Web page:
The Reagan administration wants to slow the pace of Washington's Metro subway construction and is studying possible cuts in the planned 101-mile system, according to informed sources.
The plan is part of the belt-tightening President Reagan has promised for almost all domestic programs. But it also relfects a recurrence of the anti-rail system attitude held strongly by some conservatives in the Carter administration.
According to the sources, no specific decisions have been made about unfinished lines of the Metro system, but it has been decided that Metro will have to compete equally with other rail programs in the United States for federal funds.
Furthermore, there will be a shortage of those funds because, all administration sources agree, expensive rail construction is a prime target for budget cutting for the forseeable future.
The administration is known to oppose special appropriations for Metro as were authorized in the $1.7 billion Stark-Harris bill that overwhelmingly passed Congress last year. Congress, of course, may decide to disagree with Reagan.
Metro is assured of 61 miles of subway, administration sources agree. Thirty-seven miles are in operation and 24 more are fully funded. Partial funding has been acquired for about 20 more miles. The final 20 miles are neither partially funded nor under construction.
One administration source said that although there is "no specific proposal to cut Metro back to 60 miles, obviously, everything is under review." The source added that "general recommendations" for cutting spending in the area of transportation "might well have implications for Metro."
Those last 20 miles will be regarded as "new starts" by the administration, and thus will be treated the same as hoped-for-rail systems in Los Angeles, Detroit and Houston, according to the sources.
It is unclear what status the 20-mile, partially funded but uncompleted segment will have, another source said. "All of that is under discussion right now," one source said.
The uncompleted line that would be most seriously affected by a cutback is the Green Line, which will run through Washington's inner city from Greenbelt on the north to Rosecroft Raceway on the south.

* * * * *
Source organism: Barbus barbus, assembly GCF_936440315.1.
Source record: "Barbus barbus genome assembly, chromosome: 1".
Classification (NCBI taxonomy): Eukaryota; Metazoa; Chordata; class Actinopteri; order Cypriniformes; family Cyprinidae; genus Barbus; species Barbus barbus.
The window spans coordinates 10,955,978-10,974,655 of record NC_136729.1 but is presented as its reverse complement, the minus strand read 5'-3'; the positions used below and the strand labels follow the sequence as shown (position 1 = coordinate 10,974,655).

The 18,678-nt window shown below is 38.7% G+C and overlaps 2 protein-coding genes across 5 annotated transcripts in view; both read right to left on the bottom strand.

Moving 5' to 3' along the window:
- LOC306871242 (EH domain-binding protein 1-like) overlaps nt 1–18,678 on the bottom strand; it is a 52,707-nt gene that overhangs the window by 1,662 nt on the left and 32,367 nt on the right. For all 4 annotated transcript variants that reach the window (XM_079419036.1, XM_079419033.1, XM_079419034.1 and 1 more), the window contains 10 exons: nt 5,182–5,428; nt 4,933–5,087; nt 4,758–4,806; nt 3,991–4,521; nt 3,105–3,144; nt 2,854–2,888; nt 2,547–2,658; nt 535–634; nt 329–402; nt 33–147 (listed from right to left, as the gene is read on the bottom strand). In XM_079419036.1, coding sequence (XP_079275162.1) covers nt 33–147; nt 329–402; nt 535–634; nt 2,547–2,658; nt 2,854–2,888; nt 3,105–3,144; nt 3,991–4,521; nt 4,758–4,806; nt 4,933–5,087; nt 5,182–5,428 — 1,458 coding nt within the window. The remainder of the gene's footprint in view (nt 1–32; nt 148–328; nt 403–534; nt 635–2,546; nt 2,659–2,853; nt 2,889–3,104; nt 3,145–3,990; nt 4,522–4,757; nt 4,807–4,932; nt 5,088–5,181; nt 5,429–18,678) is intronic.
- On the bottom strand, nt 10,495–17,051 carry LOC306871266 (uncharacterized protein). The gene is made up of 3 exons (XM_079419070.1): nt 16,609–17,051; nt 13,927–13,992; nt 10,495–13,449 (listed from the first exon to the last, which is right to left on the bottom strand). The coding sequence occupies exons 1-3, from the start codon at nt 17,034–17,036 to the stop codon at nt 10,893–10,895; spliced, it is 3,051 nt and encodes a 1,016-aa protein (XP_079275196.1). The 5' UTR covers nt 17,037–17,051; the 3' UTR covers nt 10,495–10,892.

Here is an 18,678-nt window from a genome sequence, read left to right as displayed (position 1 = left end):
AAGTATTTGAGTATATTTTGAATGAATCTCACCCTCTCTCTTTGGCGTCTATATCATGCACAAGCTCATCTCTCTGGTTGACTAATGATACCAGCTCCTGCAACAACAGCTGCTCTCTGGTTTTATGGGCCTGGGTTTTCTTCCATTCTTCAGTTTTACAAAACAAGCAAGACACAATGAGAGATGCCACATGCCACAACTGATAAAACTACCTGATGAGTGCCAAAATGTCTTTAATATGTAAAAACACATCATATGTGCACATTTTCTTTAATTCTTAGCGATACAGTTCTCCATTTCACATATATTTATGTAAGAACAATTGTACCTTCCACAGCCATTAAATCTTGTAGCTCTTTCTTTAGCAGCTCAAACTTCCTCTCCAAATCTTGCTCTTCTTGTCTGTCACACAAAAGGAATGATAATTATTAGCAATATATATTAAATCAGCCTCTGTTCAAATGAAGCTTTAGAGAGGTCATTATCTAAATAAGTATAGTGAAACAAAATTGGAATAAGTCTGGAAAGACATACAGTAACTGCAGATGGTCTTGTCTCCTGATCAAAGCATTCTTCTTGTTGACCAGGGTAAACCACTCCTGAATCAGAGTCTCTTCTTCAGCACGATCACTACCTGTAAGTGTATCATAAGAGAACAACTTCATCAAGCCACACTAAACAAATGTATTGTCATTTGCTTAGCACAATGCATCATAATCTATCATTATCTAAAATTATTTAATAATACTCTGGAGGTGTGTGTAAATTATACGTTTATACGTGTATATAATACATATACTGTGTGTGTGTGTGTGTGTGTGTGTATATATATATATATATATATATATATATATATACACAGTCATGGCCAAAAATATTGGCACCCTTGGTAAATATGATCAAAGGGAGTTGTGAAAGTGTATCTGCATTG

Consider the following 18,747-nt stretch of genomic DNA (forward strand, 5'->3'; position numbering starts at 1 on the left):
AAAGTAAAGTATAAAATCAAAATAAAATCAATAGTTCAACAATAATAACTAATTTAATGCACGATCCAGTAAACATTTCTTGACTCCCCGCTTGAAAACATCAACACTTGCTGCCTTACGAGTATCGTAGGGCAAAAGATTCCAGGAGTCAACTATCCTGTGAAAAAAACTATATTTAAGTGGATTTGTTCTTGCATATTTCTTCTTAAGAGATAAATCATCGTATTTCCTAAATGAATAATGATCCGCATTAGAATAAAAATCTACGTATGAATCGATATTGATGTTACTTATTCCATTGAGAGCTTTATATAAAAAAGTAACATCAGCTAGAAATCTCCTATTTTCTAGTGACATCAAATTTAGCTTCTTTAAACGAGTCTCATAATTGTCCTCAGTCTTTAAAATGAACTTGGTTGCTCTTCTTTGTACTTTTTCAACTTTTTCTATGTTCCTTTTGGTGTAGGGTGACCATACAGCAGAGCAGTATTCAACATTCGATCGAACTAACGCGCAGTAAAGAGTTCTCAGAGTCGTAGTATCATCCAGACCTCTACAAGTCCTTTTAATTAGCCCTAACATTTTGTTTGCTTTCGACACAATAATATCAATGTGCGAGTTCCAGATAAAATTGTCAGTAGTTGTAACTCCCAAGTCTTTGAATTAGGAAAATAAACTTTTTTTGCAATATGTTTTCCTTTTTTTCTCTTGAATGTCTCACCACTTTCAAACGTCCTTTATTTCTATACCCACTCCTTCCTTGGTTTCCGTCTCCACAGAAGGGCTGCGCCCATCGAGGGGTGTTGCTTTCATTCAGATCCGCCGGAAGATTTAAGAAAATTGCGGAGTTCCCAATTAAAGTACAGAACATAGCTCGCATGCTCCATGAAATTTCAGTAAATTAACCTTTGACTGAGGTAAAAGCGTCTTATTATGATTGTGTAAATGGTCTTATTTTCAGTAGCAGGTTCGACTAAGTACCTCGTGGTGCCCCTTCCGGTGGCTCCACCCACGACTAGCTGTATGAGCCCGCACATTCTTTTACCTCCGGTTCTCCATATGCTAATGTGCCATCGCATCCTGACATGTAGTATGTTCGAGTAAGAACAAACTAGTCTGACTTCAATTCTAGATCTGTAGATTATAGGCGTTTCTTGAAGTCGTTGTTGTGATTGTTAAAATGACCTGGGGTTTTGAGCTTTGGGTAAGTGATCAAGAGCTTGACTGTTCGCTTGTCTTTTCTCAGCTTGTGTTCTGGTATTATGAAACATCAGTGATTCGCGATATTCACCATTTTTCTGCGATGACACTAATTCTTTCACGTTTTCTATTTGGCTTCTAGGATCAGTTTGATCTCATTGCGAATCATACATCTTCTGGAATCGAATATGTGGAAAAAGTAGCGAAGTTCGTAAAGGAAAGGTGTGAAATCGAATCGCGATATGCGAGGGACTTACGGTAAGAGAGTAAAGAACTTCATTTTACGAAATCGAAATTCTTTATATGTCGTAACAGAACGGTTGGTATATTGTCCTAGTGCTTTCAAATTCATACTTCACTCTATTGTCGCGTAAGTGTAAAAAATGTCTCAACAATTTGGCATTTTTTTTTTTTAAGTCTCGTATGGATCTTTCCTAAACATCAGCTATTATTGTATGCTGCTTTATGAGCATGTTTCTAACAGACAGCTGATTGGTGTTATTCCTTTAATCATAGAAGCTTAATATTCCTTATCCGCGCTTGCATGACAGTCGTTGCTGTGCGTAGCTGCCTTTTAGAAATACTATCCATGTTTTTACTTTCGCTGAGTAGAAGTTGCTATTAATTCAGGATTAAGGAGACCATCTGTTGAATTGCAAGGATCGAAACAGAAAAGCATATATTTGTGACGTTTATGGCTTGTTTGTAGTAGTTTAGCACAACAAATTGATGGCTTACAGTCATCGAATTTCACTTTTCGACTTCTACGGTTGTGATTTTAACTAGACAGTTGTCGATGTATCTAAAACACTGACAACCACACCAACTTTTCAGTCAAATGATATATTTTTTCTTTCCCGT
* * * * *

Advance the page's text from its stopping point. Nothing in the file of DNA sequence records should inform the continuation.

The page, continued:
The Congressional Budget Office, a longtime opponent of new rail transit systems in general and Metro in particular, also weighed into the battle this week by suggesting that the federal government could save money by abandoning the Metro program at the endof 1982 with 69 miles fully funded.
Metro officials have expected for some time that their construction schedule will have to be extended beyond 1990, the current projected completion date.
The Carter administration had promised Metro $350 million in federal funds for 1982 -- the same amount Metro has already received this year -- plus a supplemental appropriation this year of $60 million.
The sources said there is no chance for the supplemental and that the 1982 amount will definitley be cut. It could conceivably be eliminated.
Transportation Secretary Drew Lewis was reportedly told by advisers recently that if he murdered his wife on the Mall, he would get less unfavorable press than if he tried to cut the Metro system.
Rep. Michael Barnes (D-Md.) said yesterday that "it would be a serious mistake to cut back on public transportation, particularly on a project that has received incredible support from the Congress . . . I certainly hope this is only a rumor."
Metro General Manager Richard S. Page said that "Metro has already gone through two careful reviews of its system -- once in the late 1960s and again in the late 1970s."
"Both times it has been confirmed as cost effective," he said.
Page sent hand-delivered letters yesterday to Lewis and Arthur Teele, Urban Mass Transit administrator-designate, asking for early meetings to discuss the Metro program.